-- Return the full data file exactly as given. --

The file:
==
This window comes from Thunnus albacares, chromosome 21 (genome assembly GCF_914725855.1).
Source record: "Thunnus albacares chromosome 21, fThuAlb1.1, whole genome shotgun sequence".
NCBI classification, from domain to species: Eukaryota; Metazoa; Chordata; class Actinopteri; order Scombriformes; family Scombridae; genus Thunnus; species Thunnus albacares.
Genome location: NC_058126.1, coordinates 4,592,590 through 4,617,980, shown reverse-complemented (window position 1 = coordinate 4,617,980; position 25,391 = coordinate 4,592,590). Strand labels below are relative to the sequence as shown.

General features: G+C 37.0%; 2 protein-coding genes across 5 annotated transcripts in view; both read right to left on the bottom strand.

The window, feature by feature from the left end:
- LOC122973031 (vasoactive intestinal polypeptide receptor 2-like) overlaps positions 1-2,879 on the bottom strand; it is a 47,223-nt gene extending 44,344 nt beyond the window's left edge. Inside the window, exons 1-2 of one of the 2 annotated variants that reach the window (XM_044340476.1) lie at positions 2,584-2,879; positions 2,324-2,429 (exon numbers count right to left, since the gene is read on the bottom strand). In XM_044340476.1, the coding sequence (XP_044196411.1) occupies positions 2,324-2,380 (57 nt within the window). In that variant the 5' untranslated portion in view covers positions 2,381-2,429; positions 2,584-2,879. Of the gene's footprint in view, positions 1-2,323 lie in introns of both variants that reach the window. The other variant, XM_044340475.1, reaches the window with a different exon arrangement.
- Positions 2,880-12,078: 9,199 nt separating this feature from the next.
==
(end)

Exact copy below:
This window comes from Thunnus albacares, chromosome 21 (genome assembly GCF_914725855.1).
Source record: "Thunnus albacares chromosome 21, fThuAlb1.1, whole genome shotgun sequence".
NCBI classification, from domain to species: Eukaryota; Metazoa; Chordata; class Actinopteri; order Scombriformes; family Scombridae; genus Thunnus; species Thunnus albacares.
Genome location: NC_058126.1, coordinates 4,592,590 through 4,617,980, shown reverse-complemented (window position 1 = coordinate 4,617,980; position 25,391 = coordinate 4,592,590). Strand labels below are relative to the sequence as shown.

General features: G+C 37.0%; 2 protein-coding genes across 5 annotated transcripts in view; both read right to left on the bottom strand.

The window, feature by feature from the left end:
- LOC122973031 (vasoactive intestinal polypeptide receptor 2-like) overlaps positions 1-2,879 on the bottom strand; it is a 47,223-nt gene extending 44,344 nt beyond the window's left edge. Inside the window, exons 1-2 of one of the 2 annotated variants that reach the window (XM_044340476.1) lie at positions 2,584-2,879; positions 2,324-2,429 (exon numbers count right to left, since the gene is read on the bottom strand). In XM_044340476.1, the coding sequence (XP_044196411.1) occupies positions 2,324-2,380 (57 nt within the window). In that variant the 5' untranslated portion in view covers positions 2,381-2,429; positions 2,584-2,879. Of the gene's footprint in view, positions 1-2,323 lie in introns of both variants that reach the window. The other variant, XM_044340475.1, reaches the window with a different exon arrangement.
- Positions 2,880-12,078: 9,199 nt separating this feature from the next.